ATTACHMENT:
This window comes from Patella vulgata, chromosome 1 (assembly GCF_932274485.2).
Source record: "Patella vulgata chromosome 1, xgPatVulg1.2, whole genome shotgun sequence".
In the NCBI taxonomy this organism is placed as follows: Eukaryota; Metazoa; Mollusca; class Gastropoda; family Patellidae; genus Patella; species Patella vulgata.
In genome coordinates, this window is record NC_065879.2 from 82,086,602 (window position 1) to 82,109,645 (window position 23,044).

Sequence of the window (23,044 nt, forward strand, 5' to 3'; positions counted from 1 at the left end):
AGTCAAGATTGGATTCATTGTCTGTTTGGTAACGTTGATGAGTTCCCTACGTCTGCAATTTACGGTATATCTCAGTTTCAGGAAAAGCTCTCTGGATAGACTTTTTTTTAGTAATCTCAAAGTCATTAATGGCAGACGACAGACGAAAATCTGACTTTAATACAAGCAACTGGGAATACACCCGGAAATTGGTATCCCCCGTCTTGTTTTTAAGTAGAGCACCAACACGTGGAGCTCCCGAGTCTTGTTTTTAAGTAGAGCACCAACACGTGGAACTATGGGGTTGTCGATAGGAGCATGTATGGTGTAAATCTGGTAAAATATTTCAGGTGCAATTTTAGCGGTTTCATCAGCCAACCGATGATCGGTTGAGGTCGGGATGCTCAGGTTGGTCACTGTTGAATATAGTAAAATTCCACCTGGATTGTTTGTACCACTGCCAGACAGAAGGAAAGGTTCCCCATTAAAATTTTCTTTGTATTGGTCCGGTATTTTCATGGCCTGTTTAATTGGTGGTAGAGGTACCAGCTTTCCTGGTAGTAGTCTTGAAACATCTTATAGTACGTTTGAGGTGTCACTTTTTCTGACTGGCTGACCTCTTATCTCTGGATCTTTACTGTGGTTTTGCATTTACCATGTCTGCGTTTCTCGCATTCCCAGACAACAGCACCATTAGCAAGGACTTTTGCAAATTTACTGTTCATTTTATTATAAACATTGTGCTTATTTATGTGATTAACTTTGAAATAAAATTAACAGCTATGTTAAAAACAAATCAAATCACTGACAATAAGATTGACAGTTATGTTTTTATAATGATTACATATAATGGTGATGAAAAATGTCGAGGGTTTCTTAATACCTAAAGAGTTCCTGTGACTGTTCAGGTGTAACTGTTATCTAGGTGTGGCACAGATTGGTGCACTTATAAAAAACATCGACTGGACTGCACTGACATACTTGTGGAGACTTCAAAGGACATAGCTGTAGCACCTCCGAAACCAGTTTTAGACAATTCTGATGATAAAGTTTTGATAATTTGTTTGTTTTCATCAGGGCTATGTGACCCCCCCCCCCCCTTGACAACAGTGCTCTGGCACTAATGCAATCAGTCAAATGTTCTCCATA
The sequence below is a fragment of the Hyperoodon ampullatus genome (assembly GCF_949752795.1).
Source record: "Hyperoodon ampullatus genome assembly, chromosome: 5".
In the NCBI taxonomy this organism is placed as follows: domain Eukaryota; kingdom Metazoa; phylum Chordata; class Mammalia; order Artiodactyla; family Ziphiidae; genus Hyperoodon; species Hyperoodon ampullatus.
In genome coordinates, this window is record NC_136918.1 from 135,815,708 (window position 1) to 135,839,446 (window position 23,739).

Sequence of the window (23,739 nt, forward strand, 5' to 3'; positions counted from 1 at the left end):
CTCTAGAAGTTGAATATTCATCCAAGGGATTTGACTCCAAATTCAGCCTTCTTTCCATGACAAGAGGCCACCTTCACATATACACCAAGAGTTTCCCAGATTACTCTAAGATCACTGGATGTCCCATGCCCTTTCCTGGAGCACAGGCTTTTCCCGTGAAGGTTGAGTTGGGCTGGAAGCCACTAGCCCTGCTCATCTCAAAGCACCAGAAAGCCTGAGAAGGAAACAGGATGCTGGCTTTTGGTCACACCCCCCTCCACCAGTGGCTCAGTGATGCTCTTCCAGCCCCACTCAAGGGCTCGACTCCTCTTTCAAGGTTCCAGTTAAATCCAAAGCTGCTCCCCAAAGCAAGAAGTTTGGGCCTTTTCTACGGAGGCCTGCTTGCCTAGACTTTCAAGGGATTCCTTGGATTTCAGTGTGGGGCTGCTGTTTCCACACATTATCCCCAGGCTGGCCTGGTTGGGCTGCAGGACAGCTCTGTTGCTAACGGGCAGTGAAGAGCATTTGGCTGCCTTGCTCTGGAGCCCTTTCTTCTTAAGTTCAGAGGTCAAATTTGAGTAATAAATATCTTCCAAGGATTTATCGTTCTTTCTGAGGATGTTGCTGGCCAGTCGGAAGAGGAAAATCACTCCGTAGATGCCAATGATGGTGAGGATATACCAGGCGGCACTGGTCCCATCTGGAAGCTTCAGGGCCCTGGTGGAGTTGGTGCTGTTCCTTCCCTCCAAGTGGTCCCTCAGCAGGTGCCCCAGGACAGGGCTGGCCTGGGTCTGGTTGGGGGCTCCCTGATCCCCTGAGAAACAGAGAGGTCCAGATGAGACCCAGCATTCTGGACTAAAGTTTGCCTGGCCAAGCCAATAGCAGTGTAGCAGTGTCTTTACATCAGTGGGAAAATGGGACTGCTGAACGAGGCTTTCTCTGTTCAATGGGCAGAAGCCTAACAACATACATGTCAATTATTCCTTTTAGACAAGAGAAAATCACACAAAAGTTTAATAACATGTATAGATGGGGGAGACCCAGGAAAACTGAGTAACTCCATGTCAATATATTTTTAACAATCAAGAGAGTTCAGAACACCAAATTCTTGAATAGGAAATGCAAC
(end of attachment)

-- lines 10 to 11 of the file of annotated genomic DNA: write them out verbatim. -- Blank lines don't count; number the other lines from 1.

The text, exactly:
In genome coordinates, this window is record NC_136918.1 from 135,815,708 (window position 1) to 135,839,446 (window position 23,739).

Sequence of the window (23,739 nt, forward strand, 5' to 3'; positions counted from 1 at the left end):